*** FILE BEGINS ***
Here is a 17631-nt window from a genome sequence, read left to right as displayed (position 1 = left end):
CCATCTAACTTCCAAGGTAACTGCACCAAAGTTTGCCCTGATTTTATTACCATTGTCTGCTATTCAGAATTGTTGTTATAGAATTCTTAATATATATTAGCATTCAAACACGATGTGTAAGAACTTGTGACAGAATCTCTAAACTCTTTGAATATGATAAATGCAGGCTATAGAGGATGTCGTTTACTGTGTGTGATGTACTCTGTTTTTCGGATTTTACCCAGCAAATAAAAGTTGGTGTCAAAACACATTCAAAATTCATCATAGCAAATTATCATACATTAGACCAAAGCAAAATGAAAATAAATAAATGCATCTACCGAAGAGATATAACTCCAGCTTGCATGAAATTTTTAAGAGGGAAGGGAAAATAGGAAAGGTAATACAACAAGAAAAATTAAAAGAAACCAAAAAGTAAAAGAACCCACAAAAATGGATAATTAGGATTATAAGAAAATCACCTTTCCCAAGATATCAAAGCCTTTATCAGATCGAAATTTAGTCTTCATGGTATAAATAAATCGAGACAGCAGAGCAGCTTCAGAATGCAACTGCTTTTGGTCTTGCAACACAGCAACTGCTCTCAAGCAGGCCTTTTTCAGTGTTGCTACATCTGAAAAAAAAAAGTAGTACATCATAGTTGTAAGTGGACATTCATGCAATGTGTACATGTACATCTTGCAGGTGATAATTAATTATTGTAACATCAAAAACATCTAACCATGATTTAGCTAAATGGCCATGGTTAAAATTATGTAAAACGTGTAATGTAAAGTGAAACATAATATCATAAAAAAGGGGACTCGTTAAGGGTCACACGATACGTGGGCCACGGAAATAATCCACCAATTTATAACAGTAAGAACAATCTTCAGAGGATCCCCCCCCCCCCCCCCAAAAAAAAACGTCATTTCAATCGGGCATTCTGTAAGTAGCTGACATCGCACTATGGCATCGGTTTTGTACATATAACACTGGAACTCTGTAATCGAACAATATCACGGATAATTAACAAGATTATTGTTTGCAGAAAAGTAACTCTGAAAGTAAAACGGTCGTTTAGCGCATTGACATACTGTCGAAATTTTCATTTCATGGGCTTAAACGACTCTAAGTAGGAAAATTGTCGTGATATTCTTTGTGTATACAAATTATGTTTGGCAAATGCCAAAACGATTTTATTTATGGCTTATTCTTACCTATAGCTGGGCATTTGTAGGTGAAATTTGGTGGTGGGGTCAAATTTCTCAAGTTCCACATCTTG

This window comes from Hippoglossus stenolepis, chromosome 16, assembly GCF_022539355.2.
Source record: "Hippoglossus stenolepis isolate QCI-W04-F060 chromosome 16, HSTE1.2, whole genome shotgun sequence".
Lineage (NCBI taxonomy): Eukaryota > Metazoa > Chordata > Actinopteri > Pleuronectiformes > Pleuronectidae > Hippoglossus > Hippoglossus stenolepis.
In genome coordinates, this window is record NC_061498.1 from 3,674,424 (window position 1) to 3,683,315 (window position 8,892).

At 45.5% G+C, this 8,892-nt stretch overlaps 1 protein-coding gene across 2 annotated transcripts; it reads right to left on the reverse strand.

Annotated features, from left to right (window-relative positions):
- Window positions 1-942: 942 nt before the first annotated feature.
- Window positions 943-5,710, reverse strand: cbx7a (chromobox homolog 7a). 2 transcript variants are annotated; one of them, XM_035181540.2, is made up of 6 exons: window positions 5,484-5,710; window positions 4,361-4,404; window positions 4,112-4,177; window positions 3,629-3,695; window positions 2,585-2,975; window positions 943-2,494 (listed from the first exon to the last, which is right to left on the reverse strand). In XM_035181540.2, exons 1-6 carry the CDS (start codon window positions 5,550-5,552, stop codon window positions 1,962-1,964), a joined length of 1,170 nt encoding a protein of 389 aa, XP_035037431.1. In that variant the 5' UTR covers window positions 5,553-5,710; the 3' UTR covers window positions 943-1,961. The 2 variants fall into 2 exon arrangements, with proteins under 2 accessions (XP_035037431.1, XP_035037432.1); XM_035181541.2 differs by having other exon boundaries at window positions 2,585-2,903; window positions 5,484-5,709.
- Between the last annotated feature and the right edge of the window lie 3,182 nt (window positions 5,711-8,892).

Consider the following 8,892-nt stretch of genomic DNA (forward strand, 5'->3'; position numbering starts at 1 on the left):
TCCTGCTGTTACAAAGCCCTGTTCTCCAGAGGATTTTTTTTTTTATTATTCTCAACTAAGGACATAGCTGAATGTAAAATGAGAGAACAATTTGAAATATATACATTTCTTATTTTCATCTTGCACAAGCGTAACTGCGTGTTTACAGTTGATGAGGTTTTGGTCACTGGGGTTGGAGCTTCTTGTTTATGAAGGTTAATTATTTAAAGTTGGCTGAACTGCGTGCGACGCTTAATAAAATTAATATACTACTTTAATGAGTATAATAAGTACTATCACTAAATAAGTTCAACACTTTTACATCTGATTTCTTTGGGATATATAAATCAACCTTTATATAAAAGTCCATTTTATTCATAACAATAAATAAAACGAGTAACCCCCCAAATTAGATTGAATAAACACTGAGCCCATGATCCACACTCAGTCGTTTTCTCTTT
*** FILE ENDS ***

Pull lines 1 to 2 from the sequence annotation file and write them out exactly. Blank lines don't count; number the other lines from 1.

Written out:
Here is a 17631-nt window from a genome sequence, read left to right as displayed (position 1 = left end):
CCATCTAACTTCCAAGGTAACTGCACCAAAGTTTGCCCTGATTTTATTACCATTGTCTGCTATTCAGAATTGTTGTTATAGAATTCTTAATATATATTAGCATTCAAACACGATGTGTAAGAACTTGTGACAGAATCTCTAAACTCTTTGAATATGATAAATGCAGGCTATAGAGGATGTCGTTTACTGTGTGTGATGTACTCTGTTTTTCGGATTTTACCCAGCAAATAAAAGTTGGTGTCAAAACACATTCAAAATTCATCATAGCAAATTATCATACATTAGACCAAAGCAAAATGAAAATAAATAAATGCATCTACCGAAGAGATATAACTCCAGCTTGCATGAAATTTTTAAGAGGGAAGGGAAAATAGGAAAGGTAATACAACAAGAAAAATTAAAAGAAACCAAAAAGTAAAAGAACCCACAAAAATGGATAATTAGGATTATAAGAAAATCACCTTTCCCAAGATATCAAAGCCTTTATCAGATCGAAATTTAGTCTTCATGGTATAAATAAATCGAGACAGCAGAGCAGCTTCAGAATGCAACTGCTTTTGGTCTTGCAACACAGCAACTGCTCTCAAGCAGGCCTTTTTCAGTGTTGCTACATCTGAAAAAAAAAAGTAGTACATCATAGTTGTAAGTGGACATTCATGCAATGTGTACATGTACATCTTGCAGGTGATAATTAATTATTGTAACATCAAAAACATCTAACCATGATTTAGCTAAATGGCCATGGTTAAAATTATGTAAAACGTGTAATGTAAAGTGAAACATAATATCATAAAAAAGGGGACTCGTTAAGGGTCACACGATACGTGGGCCACGGAAATAATCCACCAATTTATAACAGTAAGAACAATCTTCAGAGGATCCCCCCCCCCCCCCCCAAAAAAAAACGTCATTTCAATCGGGCATTCTGTAAGTAGCTGACATCGCACTATGGCATCGGTTTTGTACATATAACACTGGAACTCTGTAATCGAACAATATCACGGATAATTAACAAGATTATTGTTTGCAGAAAAGTAACTCTGAAAGTAAAACGGTCGTTTAGCGCATTGACATACTGTCGAAATTTTCATTTCATGGGCTTAAACGACTCTAAGTAGGAAAATTGTCGTGATATTCTTTGTGTATACAAATTATGTTTGGCAAATGCCAAAACGATTTTATTTATGGCTTATTCTTACCTATAGCTGGGCATTTGTAGGTGAAATTTGGTGGTGGGGTCAAATTTCTCAAGTTCCACATCTTG